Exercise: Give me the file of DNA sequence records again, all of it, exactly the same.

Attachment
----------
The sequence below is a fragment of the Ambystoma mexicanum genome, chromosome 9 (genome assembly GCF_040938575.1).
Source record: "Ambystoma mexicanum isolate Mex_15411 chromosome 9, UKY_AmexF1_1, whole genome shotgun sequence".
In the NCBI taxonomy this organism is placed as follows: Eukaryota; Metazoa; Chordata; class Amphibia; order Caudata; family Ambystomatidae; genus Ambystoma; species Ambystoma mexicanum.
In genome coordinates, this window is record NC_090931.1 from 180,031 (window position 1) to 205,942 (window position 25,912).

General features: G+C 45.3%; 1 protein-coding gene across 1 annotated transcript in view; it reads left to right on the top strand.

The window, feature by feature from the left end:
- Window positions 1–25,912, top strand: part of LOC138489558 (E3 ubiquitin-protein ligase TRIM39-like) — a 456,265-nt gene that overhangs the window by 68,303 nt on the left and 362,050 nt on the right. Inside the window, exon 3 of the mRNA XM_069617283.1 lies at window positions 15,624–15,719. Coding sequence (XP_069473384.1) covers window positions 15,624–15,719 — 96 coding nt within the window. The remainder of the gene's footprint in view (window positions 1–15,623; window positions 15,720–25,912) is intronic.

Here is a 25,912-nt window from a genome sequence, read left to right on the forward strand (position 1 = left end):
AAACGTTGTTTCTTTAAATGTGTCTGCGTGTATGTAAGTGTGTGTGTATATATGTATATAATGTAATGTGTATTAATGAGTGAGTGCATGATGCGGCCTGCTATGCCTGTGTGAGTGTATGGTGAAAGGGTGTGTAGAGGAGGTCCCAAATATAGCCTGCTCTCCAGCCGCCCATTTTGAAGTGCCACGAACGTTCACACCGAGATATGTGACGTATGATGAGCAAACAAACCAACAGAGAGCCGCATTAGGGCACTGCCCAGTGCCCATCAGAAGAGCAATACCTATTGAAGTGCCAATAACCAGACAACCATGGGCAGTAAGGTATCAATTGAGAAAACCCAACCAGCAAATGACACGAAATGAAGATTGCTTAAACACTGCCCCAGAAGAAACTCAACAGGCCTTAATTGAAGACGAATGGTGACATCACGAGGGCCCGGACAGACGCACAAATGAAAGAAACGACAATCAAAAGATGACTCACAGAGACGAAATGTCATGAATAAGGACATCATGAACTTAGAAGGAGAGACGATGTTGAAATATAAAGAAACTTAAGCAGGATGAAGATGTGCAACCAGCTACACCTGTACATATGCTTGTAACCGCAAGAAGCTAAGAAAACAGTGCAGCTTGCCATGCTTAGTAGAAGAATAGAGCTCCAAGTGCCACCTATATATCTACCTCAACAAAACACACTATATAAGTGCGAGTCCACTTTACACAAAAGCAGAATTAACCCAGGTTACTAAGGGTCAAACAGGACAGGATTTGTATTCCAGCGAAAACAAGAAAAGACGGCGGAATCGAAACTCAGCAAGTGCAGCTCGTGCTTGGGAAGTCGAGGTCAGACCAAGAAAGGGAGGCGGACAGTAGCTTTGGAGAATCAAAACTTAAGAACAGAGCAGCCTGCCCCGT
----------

The sequence below is a fragment of the Ambystoma mexicanum genome, chromosome 9 (genome assembly GCF_040938575.1).
Source record: "Ambystoma mexicanum isolate Mex_15411 chromosome 9, UKY_AmexF1_1, whole genome shotgun sequence".
In the NCBI taxonomy this organism is placed as follows: Eukaryota; Metazoa; Chordata; class Amphibia; order Caudata; family Ambystomatidae; genus Ambystoma; species Ambystoma mexicanum.
In genome coordinates, this window is record NC_090931.1 from 180,031 (window position 1) to 205,942 (window position 25,912).

General features: G+C 45.3%; 1 protein-coding gene across 1 annotated transcript in view; it reads left to right on the top strand.

The window, feature by feature from the left end:
- Window positions 1–25,912, top strand: part of LOC138489558 (E3 ubiquitin-protein ligase TRIM39-like) — a 456,265-nt gene that overhangs the window by 68,303 nt on the left and 362,050 nt on the right. Inside the window, exon 3 of the mRNA XM_069617283.1 lies at window positions 15,624–15,719. Coding sequence (XP_069473384.1) covers window positions 15,624–15,719 — 96 coding nt within the window. The remainder of the gene's footprint in view (window positions 1–15,623; window positions 15,720–25,912) is intronic.

Here is a 25,912-nt window from a genome sequence, read left to right on the forward strand (position 1 = left end):
AAACGTTGTTTCTTTAAATGTGTCTGCGTGTATGTAAGTGTGTGTGTATATATGTATATAATGTAATGTGTATTAATGAGTGAGTGCATGATGCGGCCTGCTATGCCTGTGTGAGTGTATGGTGAAAGGGTGTGTAGAGGAGGTCCCAAATATAGCCTGCTCTCCAGCCGCCCATTTTGAAGTGCCACGAACGTTCACACCGAGATATGTGACGTATGATGAGCAAACAAACCAACAGAGAGCCGCATTAGGGCACTGCCCAGTGCCCATCAGAAGAGCAATACCTATTGAAGTGCCAATAACCAGACAACCATGGGCAGTAAGGTATCAATTGAGAAAACCCAACCAGCAAATGACACGAAATGAAGATTGCTTAAACACTGCCCCAGAAGAAACTCAACAGGCCTTAATTGAAGACGAATGGTGACATCACGAGGGCCCGGACAGACGCACAAATGAAAGAAACGACAATCAAAAGATGACTCACAGAGACGAAATGTCATGAATAAGGACATCATGAACTTAGAAGGAGAGACGATGTTGAAATATAAAGAAACTTAAGCAGGATGAAGATGTGCAACCAGCTACACCTGTACATATGCTTGTAACCGCAAGAAGCTAAGAAAACAGTGCAGCTTGCCATGCTTAGTAGAAGAATAGAGCTCCAAGTGCCACCTATATATCTACCTCAACAAAACACACTATATAAGTGCGAGTCCACTTTACACAAAAGCAGAATTAACCCAGGTTACTAAGGGTCAAACAGGACAGGATTTGTATTCCAGCGAAAACAAGAAAAGACGGCGGAATCGAAACTCAGCAAGTGCAGCTCGTGCTTGGGAAGTCGAGGTCAGACCAAGAAAGGGAGGCGGACAGTAGCTTTGGAGAATCAAAACTTAAGAACAGAGCAGCCTGCCCCGT